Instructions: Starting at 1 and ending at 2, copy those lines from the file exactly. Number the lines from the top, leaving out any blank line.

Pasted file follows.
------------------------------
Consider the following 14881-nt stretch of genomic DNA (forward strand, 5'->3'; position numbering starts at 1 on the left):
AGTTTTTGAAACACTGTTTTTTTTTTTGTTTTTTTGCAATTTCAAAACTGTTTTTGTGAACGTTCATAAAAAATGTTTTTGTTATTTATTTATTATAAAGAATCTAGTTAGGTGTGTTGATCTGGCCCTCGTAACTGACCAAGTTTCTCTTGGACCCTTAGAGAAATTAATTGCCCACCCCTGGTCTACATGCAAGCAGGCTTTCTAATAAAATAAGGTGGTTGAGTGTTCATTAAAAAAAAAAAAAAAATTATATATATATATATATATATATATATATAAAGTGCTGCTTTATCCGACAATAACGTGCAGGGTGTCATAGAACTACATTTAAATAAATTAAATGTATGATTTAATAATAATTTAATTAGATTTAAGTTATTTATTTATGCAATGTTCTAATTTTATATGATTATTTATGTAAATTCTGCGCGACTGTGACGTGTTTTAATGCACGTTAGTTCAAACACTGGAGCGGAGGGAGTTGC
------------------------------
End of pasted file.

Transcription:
Consider the following 14881-nt stretch of genomic DNA (forward strand, 5'->3'; position numbering starts at 1 on the left):
AGTTTTTGAAACACTGTTTTTTTTTTTGTTTTTTTGCAATTTCAAAACTGTTTTTGTGAACGTTCATAAAAAATGTTTTTGTTATTTATTTATTATAAAGAATCTAGTTAGGTGTGTTGATCTGGCCCTCGTAACTGACCAAGTTTCTCTTGGACCCTTAGAGAAATTAATTGCCCACCCCTGGTCTACATGCAAGCAGGCTTTCTAATAAAATAAGGTGGTTGAGTGTTCATTAAAAAAAAAAAAAAAATTATATATATATATATATATATATATATATAAAGTGCTGCTTTATCCGACAATAACGTGCAGGGTGTCATAGAACTACATTTAAATAAATTAAATGTATGATTTAATAATAATTTAATTAGATTTAAGTTATTTATTTATGCAATGTTCTAATTTTATATGATTATTTATGTAAATTCTGCGCGACTGTGACGTGTTTTAATGCACGTTAGTTCAAACACTGGAGCGGAGGGAGTTGC